Page author: Wynn Tranfield
Baeospora myriadophylla
lavender baeospora

Substrate: Hardwood logs and stumps

Spores: June to October

Conservation Status: Not of concern

Edibility: not edible.


not edible.

Identification Notes:

Collybia iocephala is violet, with distant gills, has an unpleasant odor, and grows on the ground. Laccaria amethystine, also ground-dwelling, has thick, distant gills. Mycena lilacifolia, also on wood, has slimy, lilac cap fading to light yellow, gills descending stalk, and nonamyloid spores.

Sources: Trudell, Steve and Joe Ammirati. Mushrooms of the Pacific Northwest. Portland, Timber Press, Inc. 2009. Lincoff, Gary. National Audubon Society Field Guide to North American Mushrooms. New York, Alfred A. Knopf, 1981. Phillips, Roger. Mushrooms and Other Fungi of North America. Buffalo, Firefly Books Ltd. 2010.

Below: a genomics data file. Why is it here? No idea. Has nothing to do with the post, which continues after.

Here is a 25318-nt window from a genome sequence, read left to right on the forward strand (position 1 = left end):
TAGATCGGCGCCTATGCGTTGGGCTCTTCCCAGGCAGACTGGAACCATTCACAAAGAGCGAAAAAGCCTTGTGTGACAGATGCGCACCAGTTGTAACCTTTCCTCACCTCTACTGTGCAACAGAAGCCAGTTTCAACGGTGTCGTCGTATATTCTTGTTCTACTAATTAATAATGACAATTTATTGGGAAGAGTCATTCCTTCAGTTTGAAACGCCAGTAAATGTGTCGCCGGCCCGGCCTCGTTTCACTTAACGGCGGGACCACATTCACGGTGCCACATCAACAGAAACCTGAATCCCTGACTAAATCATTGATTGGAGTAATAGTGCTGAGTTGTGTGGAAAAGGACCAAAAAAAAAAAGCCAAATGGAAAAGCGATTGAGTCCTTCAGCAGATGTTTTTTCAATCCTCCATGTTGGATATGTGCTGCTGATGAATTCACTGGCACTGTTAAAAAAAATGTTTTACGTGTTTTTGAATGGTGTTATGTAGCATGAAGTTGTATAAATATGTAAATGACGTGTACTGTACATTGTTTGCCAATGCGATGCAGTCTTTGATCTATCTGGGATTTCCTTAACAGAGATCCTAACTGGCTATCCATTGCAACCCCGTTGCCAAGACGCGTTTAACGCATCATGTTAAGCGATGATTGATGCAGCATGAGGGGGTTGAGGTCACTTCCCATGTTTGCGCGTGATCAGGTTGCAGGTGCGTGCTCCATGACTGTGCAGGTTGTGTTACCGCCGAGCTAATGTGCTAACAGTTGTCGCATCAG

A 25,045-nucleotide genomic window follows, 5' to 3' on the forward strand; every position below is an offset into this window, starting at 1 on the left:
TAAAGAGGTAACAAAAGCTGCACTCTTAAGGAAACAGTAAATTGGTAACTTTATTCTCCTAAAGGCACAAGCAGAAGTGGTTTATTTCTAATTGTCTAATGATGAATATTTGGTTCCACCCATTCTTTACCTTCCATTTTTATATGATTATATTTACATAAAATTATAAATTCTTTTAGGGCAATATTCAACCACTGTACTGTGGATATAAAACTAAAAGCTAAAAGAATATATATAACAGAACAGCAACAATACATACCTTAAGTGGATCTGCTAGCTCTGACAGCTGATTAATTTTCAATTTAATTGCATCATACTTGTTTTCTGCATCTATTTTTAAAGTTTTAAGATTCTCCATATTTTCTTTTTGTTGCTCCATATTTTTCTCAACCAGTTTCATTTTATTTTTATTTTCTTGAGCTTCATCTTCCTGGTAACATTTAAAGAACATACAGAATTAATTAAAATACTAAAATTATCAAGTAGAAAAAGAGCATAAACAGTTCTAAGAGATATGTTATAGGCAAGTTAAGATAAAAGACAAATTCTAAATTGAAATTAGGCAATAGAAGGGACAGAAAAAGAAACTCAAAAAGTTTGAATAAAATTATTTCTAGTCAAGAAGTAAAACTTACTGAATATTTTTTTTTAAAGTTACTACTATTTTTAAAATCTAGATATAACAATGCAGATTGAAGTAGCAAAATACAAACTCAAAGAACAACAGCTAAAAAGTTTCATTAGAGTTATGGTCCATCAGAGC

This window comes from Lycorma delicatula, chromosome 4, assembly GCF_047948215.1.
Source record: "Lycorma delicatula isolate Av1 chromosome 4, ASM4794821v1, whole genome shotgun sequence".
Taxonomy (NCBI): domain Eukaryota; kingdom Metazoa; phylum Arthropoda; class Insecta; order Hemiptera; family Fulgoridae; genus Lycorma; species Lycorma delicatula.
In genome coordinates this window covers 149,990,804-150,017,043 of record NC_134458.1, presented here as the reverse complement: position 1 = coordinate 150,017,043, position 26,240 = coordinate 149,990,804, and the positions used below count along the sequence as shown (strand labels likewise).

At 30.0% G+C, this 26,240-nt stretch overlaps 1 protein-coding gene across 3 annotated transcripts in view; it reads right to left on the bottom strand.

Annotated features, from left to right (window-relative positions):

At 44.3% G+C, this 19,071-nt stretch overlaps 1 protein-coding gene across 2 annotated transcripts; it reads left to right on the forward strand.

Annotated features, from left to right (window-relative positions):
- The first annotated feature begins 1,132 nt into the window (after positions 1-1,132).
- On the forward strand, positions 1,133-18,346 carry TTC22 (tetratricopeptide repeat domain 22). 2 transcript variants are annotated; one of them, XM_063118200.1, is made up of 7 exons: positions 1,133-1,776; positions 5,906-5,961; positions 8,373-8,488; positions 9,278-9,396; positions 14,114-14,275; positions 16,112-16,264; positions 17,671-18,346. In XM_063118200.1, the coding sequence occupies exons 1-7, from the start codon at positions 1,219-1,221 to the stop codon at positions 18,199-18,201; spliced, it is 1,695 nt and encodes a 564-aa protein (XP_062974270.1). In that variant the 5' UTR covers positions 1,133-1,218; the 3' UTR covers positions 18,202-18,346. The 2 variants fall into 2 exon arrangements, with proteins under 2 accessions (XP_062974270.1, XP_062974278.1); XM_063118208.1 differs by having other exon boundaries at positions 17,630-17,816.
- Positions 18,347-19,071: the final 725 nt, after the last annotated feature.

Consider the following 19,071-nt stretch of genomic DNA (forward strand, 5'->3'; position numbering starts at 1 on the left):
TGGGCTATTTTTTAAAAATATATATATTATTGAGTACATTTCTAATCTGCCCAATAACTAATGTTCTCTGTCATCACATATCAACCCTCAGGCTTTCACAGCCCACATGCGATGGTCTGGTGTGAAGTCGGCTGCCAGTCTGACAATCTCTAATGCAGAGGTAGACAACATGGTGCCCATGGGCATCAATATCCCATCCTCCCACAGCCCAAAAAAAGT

Accepted Name:
Baeospora myriadophylla (Peck) Singer

Synonyms & Misapplications:
(none provided)
Additional Resources:

PNW Herbaria: Specimen records of Baeospora myriadophylla in the Consortium of Pacific Northwest Herbaria database.

CalPhotos: Baeospora myriadophylla photos.

1 photographs:
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